• Julia Azari

Of course the DNC didn't want to have a climate change debate.




It's not at all surprising that the DNC didn't want to have a climate change debate, as unpopular at this decision appears to have been. This isn’t to say that the decision was necessarily right – I’ll leave that judgment to others – but that it was understandable from an organizational standpoint, and illustrates some of the core dilemmas that parties face right now. And the CNN climate “town hall” may make the whole thing a moot point.)

The Democratic National Committee came out of the 2016 nomination cycle as a convenient villain. Despite efforts to improve legitimacy by further opening up the rules and lowering debate thresholds, trying to demonstrate a commitment to party openness, the DNC still managed to make itself look bad after their recent meeting. This time the topic was the decision not to host a climate change debate, despite requests from activists and support from some of the presidential candidate.


I’ve been following this for a couple of months, as part of my research on how news media depicts political parties. While the recent DNC decision appears to have attracted widespread scorn on the left, there’s a different way to look at it. From the perspective of a political party, of course the Democrats don’t want to add a climate change debate at this point.


Parties represent collections of organized, mobilized interests. (Some research suggests that the Democrats are especially group-oriented. If the DNC devoted an entire debate to climate change, this might send a signal to other issue activists that this issue is a higher priority than racial justice, economic inequality, or gender equity (for example). Climate concerns have implications for all of these – but that’s not how the interest group/activist landscape within the Democratic Party has typically worked.


A corollary to the problem of alienating core constituencies is opening up the process, relatively late in the game, might give the impression that pressure works for getting a debate devoted to your core issue. In an admittedly trivial comparison, I’m reminded of the episode of Parks and Recreation in which a Pawnee citizen goes to great lengths to persuade city government to include copies of the Twilight series, his daughter’s favorite books, in an official time capsule. Eventually Leslie Knope and her colleagues find themselves at a town hall meeting, designating several time capsules to objects important to the town’s citizens, from ashes of beloved pets to favorite books and movies. Who’s to say what’s most important, and deserving of scarce collective goods like time capsule space and debate time?


Another potential danger of a dedicated climate debate involves the issue itself. The party faces a couple of possible dilemmas here. First, part of the point of such a debate would be to expose which candidates are weak (from the standpoint of climate activists) on the issue, either because of lack of policy chops or ties with interests that oppose radical action on the issue. At the same time, it’s not clear that a poor performance in such a debate would sink a candidate for the nomination. So one outcome of a climate debate might be to weaken the eventual nominee. Maybe that person would deserve it, but it’s not surprising that party leaders wouldn’t be excited about such a scenario.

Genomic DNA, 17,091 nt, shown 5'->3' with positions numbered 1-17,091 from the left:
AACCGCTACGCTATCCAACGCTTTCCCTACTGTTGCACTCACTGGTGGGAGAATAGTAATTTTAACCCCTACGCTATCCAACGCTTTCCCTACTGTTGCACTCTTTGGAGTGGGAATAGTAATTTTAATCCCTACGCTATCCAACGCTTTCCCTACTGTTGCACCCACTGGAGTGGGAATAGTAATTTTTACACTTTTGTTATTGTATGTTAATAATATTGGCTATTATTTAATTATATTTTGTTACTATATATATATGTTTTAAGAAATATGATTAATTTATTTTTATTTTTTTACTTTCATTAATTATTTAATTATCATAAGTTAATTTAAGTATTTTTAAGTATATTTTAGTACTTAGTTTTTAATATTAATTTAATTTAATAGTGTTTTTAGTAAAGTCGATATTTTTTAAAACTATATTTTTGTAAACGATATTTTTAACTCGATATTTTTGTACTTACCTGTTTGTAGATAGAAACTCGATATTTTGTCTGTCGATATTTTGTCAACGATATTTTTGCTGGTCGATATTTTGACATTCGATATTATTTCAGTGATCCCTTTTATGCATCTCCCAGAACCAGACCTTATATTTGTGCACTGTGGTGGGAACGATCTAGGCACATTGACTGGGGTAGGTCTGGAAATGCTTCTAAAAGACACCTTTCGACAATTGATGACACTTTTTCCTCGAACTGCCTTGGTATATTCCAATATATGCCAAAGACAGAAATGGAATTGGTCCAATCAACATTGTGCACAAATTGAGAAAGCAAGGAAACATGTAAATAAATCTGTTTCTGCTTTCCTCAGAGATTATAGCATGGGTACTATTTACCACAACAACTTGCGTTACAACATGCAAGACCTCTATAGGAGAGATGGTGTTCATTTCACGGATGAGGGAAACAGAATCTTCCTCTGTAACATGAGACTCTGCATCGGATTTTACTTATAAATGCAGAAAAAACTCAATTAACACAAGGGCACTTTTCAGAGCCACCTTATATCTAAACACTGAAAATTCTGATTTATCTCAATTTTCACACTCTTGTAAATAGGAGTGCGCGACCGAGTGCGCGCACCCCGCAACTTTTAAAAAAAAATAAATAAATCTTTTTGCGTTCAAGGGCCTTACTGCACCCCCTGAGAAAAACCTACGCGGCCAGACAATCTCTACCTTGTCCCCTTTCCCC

Furthermore, it’s hard to figure out exactly where the public is on climate issues. Surveys suggest that many Americans care about climate change. But other public opinion research indicates an “absence of broad urgency” about policy change, and concern about effectiveness and impact on consumer prices. Given the ambivalence in public opinion, party leaders might be concerned that a debate will not only expose the weakness of the eventual nominee, but also generate soundbites of Democrats offering policy ideas that turn out to alienate voters – and hand attack ads to the Republican campaign.


In sum, the clash over the climate debate illustrates some of the key dilemmas facing political parties right now. Party leaders have to balance the collective interests of the entire party – namely, winning a presidential election – with the demands of its different constituencies. In order to this, they have to make calculations about how much to tack to the extremes or the center. And when they do make decisions, they are vulnerable to the legitimacy critiques that have become a common part of public discourse about parties.

Importantly, though, the framework of activists vs. leadership isn’t necessarily a completely accurate one, reminiscent of the dubious distinction between party “establishment” and otherwise. Some of the activists pushing for the climate debate are also DNC members. These activists within the party structure likely care a great deal about the party’s collective fate as well. They may well see the potential gains from taking decisive stances on the climate issue, and electoral possibilities that outweigh the costs.


The debate controversy cuts to a deeper purpose of parties, however. Let’s go back to the depiction of pluralism and priorities in Parks and Recreation, and the uncertainty of public attitudes about climate change. This might be exactly the kind of decision parties should be tasked with making in a society – leading and structuring public opinion, collectively deciding priorities. The ambiguity of public attitudes suggests that there’s risk. But that also means there’s opportunity. And furthermore, if parties want to claim a serious role in contributing to democracy, they arguably have some responsibility to make these things of decisions and not just act as institutional conduits for organized interests. But taking bold action in this way requires more legitimacy than parties currently have.

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